I use a Garmin 800 GPS device to log my cycling activity. including my commutes. Since I have now built up nearly 4 years of cycling the same route, I had a good dataset to look at how accurate the device is.
I wrote some code to import all of the rides tagged with commute in rubiTrack 4 Pro (technical details are below). These tracks needed categorising so that they could be compared. Then I plotted them out as a gizmo in Igor Pro and compared them to a reference data set which I obtained via GPS Visualiser.
The reference dataset is black. Showing the “true” elevation at those particular latitude and longitude coordinates. Plotted on to that are the commute tracks coloured red-white-blue according to longitude. You can see that there are a range of elevations recorded by the device, apart from a few outliers they are mostly accurate but offset. This is strange because I have the elevation of the start and end points saved in the device and I thought it changed the altitude it was measuring to these elevation positions when recording the track, obviously not.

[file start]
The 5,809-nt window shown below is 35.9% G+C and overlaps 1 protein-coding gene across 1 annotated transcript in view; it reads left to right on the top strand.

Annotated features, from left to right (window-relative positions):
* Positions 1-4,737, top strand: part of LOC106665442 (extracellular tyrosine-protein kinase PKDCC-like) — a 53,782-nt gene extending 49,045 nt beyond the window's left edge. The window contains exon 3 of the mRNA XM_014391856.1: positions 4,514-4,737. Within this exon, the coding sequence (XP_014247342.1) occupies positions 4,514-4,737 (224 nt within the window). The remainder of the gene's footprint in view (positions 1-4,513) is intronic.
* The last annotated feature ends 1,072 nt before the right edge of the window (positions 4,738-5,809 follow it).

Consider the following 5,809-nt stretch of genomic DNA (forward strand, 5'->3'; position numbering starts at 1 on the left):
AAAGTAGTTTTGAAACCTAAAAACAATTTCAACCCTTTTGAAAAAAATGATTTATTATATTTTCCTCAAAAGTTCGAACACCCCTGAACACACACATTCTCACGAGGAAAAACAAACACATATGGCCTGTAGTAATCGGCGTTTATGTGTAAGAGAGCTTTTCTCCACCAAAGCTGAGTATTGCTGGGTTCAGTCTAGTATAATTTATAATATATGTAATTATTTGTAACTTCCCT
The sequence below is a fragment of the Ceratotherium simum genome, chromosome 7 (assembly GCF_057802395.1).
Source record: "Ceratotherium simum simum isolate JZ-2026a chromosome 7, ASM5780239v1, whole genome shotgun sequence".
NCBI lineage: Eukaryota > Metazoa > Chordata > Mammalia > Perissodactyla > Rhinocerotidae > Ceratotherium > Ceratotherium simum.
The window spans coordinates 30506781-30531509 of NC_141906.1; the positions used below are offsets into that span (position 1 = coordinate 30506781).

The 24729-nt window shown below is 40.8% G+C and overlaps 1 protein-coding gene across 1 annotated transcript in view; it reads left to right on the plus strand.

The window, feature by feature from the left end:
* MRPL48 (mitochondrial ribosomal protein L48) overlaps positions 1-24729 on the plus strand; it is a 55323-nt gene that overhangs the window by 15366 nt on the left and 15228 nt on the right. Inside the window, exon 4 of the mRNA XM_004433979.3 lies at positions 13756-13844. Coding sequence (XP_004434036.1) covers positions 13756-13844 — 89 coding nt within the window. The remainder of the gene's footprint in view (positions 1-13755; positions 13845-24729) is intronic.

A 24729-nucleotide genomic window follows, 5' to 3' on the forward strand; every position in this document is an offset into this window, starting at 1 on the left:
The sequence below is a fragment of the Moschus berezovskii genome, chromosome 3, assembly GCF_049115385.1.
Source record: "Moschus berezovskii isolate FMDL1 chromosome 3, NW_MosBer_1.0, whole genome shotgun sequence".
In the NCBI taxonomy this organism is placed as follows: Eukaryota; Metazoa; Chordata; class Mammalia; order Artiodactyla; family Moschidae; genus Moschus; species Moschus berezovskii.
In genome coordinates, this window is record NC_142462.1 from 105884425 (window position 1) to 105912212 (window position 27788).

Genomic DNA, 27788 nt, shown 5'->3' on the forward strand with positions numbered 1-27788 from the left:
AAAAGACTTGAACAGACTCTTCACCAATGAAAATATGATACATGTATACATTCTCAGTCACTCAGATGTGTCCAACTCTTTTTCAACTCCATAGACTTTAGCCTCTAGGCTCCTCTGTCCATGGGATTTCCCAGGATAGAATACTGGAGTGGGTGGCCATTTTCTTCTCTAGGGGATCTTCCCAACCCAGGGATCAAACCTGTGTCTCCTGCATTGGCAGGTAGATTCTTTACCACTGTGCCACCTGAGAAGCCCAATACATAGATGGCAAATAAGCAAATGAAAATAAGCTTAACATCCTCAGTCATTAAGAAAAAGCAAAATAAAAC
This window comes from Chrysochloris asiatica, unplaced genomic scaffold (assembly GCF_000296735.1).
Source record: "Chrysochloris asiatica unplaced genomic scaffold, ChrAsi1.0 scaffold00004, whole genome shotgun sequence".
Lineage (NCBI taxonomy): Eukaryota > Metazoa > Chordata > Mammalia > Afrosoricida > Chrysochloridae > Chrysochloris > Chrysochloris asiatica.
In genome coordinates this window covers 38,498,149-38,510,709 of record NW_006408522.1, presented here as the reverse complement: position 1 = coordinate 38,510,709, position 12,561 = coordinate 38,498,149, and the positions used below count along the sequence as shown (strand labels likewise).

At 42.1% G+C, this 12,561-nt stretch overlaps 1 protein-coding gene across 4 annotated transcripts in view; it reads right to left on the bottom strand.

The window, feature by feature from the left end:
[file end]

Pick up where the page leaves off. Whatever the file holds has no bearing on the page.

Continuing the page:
To look at the error in the device I plotted out the difference in the measured altitude at a given location versus the true elevation. For each route (to and from work) a histogram of elevation differences is shown to the right. The average difference is 8 m for the commute in and 4 m for the commute back. This is quite a lot considering that all of this is only ~100 m above sea level. The standard deviation is 43 m for the commute in and 26 m for the way back.
This post at VeloViewer comparing GPS data on Strava from pro-cyclists riding the St15 of 2015 Giro d’Italia sprang to mind. Some GPS devices performed OK, whereas others (including Garmin) did less well. The idea in that post is that rain affects the recording of some units. This could be true and although I live in a rainy country, I doubt it can account for the inaccuracies recorded here. Bear in mind that that stage was over some big changes in altitude and my recordings, very little. On the other hand, there are very few tracks in that post whereas there is lots of data here.